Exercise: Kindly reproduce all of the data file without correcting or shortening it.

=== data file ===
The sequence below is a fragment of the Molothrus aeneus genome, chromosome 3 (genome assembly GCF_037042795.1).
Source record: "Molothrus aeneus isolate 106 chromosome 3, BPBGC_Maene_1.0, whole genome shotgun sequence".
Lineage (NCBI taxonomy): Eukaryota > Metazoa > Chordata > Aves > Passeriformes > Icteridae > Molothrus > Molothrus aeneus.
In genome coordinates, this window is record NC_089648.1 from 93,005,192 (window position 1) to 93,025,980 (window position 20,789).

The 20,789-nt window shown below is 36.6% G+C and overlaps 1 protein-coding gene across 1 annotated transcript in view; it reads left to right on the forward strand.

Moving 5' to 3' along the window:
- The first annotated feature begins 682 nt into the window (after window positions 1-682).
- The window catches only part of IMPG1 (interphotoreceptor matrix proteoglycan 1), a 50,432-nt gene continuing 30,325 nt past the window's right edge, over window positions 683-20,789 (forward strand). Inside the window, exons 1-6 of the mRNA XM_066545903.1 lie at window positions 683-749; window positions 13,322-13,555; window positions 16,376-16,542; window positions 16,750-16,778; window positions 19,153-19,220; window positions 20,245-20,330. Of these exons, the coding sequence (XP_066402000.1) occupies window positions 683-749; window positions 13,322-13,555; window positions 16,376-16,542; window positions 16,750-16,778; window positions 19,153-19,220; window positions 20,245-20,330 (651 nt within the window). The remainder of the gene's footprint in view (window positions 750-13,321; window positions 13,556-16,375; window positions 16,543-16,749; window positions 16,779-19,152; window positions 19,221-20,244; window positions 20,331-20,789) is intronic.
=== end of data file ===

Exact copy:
The sequence below is a fragment of the Molothrus aeneus genome, chromosome 3 (genome assembly GCF_037042795.1).
Source record: "Molothrus aeneus isolate 106 chromosome 3, BPBGC_Maene_1.0, whole genome shotgun sequence".
Lineage (NCBI taxonomy): Eukaryota > Metazoa > Chordata > Aves > Passeriformes > Icteridae > Molothrus > Molothrus aeneus.
In genome coordinates, this window is record NC_089648.1 from 93,005,192 (window position 1) to 93,025,980 (window position 20,789).

The 20,789-nt window shown below is 36.6% G+C and overlaps 1 protein-coding gene across 1 annotated transcript in view; it reads left to right on the forward strand.

Moving 5' to 3' along the window:
- The first annotated feature begins 682 nt into the window (after window positions 1-682).
- The window catches only part of IMPG1 (interphotoreceptor matrix proteoglycan 1), a 50,432-nt gene continuing 30,325 nt past the window's right edge, over window positions 683-20,789 (forward strand). Inside the window, exons 1-6 of the mRNA XM_066545903.1 lie at window positions 683-749; window positions 13,322-13,555; window positions 16,376-16,542; window positions 16,750-16,778; window positions 19,153-19,220; window positions 20,245-20,330. Of these exons, the coding sequence (XP_066402000.1) occupies window positions 683-749; window positions 13,322-13,555; window positions 16,376-16,542; window positions 16,750-16,778; window positions 19,153-19,220; window positions 20,245-20,330 (651 nt within the window). The remainder of the gene's footprint in view (window positions 750-13,321; window positions 13,556-16,375; window positions 16,543-16,749; window positions 16,779-19,152; window positions 19,221-20,244; window positions 20,331-20,789) is intronic.